From the data I’ve seen, even in venture, lower zeros is a positive predictor of fund returns. It seems to be because a) Manu’s point about being really selective and investing in truly great companies but also b) it’s an indicator of the the ability an early-stage VC to affect the outcome positively.
An ability to create outcomes comes from strong relationships and from beneficial assistance.
A VCs trusted relationships increase the odds of the company raising a series A from a great investor (which reduces the probability of an absolute zero).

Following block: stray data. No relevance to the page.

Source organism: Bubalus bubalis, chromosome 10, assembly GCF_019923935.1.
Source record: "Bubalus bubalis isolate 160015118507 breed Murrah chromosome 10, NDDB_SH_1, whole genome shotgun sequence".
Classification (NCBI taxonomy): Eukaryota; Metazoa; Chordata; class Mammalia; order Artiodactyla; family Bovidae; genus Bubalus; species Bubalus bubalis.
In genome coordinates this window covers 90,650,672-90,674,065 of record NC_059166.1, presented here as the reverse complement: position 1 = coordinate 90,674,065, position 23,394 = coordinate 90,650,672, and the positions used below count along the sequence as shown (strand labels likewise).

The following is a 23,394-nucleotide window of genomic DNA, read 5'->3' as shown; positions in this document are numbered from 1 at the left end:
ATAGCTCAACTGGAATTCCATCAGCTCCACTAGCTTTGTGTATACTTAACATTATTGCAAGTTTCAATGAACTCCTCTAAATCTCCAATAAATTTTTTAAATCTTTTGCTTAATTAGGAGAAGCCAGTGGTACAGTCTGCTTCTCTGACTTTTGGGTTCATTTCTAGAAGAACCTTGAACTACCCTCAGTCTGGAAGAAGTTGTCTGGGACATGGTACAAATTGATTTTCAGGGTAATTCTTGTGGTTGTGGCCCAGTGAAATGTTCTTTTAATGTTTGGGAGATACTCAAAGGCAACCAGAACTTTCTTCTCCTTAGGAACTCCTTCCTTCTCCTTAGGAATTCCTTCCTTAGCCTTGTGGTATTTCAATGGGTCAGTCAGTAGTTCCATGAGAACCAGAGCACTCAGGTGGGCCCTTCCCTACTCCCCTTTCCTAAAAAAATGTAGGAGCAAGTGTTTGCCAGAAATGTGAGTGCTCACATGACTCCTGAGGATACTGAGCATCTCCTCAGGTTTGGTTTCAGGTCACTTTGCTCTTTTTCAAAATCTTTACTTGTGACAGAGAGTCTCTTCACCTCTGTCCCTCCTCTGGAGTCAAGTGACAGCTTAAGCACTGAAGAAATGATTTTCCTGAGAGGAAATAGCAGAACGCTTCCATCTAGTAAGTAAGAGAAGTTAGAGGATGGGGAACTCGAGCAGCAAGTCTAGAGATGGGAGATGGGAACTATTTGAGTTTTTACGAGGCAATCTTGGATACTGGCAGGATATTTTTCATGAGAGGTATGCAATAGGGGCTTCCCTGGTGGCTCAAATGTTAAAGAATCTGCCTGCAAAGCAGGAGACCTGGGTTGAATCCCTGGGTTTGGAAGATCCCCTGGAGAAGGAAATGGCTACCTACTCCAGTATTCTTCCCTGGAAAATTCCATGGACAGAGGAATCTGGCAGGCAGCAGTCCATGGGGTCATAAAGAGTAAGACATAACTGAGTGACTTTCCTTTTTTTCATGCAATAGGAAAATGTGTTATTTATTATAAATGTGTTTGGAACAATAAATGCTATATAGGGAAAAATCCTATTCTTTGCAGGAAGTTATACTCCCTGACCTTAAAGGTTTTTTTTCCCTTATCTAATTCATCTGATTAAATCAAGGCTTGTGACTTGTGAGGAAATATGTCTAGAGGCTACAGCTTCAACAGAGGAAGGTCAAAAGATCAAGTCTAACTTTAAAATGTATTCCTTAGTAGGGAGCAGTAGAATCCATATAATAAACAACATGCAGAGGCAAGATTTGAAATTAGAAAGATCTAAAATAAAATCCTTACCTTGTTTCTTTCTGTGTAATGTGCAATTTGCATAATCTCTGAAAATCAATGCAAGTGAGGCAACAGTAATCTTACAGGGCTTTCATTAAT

Less obvious is that relationships increase the odds of an exit when a company is struggling. Every exit like this helps a founder in a tough situation and eliminates a zero. Equally important, yet more subtle, is it enables VCs to dedicate more time to portfolio companies that are still growing. The obvious effect is to turn a zero into a small return. But the secondary, and more powerful, effect is to increase the value of the rest of the portfolio.
So while you are right that fewer zeros might be a sign of not taking enough risk it also may be a sign of the the ability of an early-stage venture firm to affect the outcome positively — the hallmark of a VC.